The Independent National Electoral Commission (INEC) recently stated that results collated at the polling units would be electronically transmitted during the 2019 general elections. Electronic transmission of results is no doubt commendable considering its potency in authenticating veracity of results as well as relevance in discouraging alteration of results at the polling units as well as collation centres. It would also be relevant in reducing disputes arising from results collated and announced as all the parties and stakeholders would have access to proper means of verification of final vote tallies. Electronic transmission of results will also bequeath the electoral process with efficiency of the electoral process as well as timely announcement of final outcome of election.
It is recalled that Nigeria’s electoral process has suffered huge credibility deficit as a result of untoward Election Day practices such as alteration of result sheets, falsification of poll results, mutual illicit vote allocations by parties or candidates, duplication of result sheets to create confusion as well as ballot box snatching to perpetrate falsification of result. The absence of means of proper authentication of poll outcome has provided incentive for these malpractices which most often degenerate to post-election violence and thwarting of the popular will and mandate of the people. Untidy electoral process that creates loopholes for manipulation could no longer be an acceptable practice as it undermines popular choice in determining the heath of any democratic system.
It is therefore heart-warming that INEC is finally taking appropriate steps to address the lingering challenges of malpractices associated with manipulation of poll results. Electronic transmission of results will consolidate the gains already recorded with the introduction of Permanent Voters Cards (PVC) and Card Readers in the 2015 general elections. The move by INEC to have all results transmitted electronically at the end of vote count will significantly reduce criminal tendencies of desperate politicians who have indulge in electoral malfeasance for too long a period unmindful of the negative consequences on the democratic process. We therefore urge that INEC be given necessary support to clean up the electoral process and further strengthen the democratic process.
Notwithstanding, it is imperative to reiterate the need for INEC to ensure that transmission of election is diligently carried and devoid of controversies. It is noteworthy that INEC has already assured that a separate software has been developed for the purposes of transmitting election results from the polling units. However, arrangement being proposed with the National Communication Commission (NCC) must be thoroughly worked out to enable the relevant Telecommunication company properly deploy their technical capabilities for the seamless execution of electronic transmission of poll results.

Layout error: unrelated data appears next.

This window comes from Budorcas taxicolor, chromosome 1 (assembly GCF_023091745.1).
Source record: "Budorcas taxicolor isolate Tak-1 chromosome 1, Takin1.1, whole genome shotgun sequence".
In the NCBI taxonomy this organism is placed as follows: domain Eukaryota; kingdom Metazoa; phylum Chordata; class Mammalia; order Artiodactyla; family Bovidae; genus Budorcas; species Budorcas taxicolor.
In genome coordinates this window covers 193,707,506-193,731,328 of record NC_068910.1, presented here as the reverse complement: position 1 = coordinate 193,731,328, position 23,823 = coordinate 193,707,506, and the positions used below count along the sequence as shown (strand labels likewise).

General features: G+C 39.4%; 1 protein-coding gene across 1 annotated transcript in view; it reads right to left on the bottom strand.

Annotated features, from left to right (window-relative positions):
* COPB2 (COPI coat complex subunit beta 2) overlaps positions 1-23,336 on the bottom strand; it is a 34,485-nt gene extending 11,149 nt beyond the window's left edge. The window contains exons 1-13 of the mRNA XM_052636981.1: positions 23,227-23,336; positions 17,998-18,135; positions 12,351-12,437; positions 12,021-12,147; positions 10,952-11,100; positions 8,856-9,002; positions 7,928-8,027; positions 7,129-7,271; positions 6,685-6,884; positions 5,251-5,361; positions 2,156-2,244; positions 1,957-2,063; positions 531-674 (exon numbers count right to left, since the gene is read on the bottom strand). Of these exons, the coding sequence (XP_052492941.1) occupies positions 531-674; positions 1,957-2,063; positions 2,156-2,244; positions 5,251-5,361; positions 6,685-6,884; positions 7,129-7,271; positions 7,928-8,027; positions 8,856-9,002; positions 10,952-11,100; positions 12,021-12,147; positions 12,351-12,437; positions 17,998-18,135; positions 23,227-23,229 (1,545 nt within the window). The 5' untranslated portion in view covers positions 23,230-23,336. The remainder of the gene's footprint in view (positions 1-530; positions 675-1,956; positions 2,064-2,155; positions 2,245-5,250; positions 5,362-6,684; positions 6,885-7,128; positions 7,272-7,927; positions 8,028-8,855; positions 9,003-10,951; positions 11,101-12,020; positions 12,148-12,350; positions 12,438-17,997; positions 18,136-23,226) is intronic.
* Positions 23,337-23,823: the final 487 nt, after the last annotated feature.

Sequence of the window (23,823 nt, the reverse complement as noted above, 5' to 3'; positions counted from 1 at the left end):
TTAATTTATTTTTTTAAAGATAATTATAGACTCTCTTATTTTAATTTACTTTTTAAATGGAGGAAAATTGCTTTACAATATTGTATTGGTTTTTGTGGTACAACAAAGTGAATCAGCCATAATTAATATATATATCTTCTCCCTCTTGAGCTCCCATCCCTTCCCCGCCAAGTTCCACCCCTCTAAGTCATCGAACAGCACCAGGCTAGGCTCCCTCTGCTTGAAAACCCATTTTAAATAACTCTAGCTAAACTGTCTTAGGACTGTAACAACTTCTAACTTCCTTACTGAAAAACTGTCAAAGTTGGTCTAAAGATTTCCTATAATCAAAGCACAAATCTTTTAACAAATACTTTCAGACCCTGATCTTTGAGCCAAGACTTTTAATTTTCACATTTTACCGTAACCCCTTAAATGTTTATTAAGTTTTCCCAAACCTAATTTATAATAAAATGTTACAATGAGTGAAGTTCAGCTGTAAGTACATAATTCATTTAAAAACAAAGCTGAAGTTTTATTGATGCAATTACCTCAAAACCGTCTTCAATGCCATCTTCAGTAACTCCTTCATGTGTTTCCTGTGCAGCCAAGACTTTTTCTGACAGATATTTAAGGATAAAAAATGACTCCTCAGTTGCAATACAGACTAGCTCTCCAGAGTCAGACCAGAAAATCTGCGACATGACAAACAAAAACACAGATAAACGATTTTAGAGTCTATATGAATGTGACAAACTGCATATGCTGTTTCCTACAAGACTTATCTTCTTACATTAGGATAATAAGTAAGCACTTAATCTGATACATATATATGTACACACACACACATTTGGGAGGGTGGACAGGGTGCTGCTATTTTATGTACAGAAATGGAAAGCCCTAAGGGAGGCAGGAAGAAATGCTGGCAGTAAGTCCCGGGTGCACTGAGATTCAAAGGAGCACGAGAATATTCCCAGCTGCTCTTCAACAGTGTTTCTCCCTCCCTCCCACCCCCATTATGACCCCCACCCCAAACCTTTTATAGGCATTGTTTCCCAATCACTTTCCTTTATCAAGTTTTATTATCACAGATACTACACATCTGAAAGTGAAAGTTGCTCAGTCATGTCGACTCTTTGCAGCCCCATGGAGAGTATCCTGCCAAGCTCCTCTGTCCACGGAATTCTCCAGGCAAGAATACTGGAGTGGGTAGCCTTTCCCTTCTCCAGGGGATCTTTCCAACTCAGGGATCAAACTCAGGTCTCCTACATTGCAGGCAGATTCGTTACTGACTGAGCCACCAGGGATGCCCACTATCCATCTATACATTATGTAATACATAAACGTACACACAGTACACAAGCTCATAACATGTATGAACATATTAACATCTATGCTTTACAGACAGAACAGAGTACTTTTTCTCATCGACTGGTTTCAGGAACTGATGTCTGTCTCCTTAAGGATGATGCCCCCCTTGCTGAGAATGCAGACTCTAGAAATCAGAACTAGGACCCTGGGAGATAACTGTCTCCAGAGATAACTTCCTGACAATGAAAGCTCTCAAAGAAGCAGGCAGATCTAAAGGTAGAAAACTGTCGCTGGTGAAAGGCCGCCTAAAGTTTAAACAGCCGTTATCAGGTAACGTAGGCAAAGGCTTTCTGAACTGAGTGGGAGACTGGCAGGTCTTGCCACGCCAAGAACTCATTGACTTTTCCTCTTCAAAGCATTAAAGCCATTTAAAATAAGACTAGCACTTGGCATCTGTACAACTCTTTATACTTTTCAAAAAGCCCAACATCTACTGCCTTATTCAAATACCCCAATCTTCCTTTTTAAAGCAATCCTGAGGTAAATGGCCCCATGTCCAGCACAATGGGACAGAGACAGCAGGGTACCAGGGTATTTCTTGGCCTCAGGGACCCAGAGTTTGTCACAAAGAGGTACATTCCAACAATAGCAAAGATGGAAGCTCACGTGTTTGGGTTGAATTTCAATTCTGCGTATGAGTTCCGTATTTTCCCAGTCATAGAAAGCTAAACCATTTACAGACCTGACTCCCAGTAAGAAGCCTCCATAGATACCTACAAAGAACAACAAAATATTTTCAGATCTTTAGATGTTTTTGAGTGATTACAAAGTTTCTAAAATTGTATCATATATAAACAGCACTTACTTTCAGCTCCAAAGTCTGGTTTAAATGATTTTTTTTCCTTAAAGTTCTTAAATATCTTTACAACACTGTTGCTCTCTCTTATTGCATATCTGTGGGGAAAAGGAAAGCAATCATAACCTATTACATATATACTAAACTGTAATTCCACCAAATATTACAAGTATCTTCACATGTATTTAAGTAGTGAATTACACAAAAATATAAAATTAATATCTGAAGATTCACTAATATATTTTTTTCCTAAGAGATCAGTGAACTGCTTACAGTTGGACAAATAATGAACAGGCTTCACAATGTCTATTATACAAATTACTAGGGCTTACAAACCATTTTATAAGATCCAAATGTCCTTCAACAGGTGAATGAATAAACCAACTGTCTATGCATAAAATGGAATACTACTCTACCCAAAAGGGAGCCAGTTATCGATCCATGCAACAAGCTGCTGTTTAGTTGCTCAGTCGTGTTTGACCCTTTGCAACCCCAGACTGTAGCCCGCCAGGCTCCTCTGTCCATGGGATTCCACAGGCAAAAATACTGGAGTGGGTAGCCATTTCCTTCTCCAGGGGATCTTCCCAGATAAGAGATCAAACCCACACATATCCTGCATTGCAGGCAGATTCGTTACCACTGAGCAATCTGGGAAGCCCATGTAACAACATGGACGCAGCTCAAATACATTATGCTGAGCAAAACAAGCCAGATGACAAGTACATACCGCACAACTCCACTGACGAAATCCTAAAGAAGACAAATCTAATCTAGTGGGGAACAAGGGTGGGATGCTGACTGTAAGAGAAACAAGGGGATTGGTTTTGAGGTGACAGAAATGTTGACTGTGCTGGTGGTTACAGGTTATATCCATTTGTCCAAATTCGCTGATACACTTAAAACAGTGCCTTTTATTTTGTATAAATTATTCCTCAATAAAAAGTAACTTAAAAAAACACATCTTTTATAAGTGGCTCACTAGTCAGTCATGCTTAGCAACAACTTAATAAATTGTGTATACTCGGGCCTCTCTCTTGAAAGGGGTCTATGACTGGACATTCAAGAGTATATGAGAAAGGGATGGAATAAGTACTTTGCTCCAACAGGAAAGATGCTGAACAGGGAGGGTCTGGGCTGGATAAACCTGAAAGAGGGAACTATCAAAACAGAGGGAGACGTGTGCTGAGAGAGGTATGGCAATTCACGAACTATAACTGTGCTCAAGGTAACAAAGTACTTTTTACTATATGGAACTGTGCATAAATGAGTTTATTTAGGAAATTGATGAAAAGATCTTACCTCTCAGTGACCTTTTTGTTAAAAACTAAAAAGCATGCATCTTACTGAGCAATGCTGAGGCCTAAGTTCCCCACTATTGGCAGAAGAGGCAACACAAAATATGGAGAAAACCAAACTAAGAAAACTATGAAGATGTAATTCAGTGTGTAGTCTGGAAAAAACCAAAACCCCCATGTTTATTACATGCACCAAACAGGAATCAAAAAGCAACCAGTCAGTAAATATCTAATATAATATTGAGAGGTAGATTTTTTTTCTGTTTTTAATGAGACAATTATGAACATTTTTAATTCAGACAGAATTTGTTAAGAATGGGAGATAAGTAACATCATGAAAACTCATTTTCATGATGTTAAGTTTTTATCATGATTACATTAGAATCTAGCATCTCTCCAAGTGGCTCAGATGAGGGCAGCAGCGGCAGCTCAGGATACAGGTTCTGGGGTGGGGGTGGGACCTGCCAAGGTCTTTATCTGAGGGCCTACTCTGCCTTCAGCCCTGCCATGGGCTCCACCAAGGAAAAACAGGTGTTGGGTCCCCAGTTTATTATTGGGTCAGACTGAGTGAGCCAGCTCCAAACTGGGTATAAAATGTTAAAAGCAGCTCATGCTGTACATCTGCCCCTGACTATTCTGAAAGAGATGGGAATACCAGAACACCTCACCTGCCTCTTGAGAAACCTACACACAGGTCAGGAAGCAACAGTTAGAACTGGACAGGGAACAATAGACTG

If the proposed method of electronic transmission of results becomes successful, there are huge prospects that the overriding effect would have invested a new level of confidence in the Nigeria’s electoral process. We therefore emphasise that beyond INEC, Nigerians irrespective of political persuasions and level of scepticism should see the initiative as another strategic step in the journey towards credible election in Nigeria. Political parties in particular should consider their roles as partners in ensuring the success of electronic transmission of results as some of the concerns relating to Election Day malpractices would have been substantially if not totally eliminated if electronic transmission of results becomes a success in subsequent elections. It is nevertheless expected INEC will do all that is necessary to ensure that the investment in the proposed initiative accomplishes the objectives and purposes.
More importantly, INEC must begin to address, in earnest, likely challenges such as power failure, telecommunication network failure, logistics for accessing nooks and crannies of the country that may crop up across the country in the process of transmitting results electronically. Perhaps INEC should consider test-running the initiative during the conduct of Ekiti and Osun governorship elections coming up later in 2018 as a way of fine-tuning associated logistics towards achieving unimpeded electronic transmission of election results. Whereas challenges are not unexpected with the use of technology in our clime, it is expected that proactive measures would be carefully taken into account and relevant contingency plans put in place to address anticipated hiccups.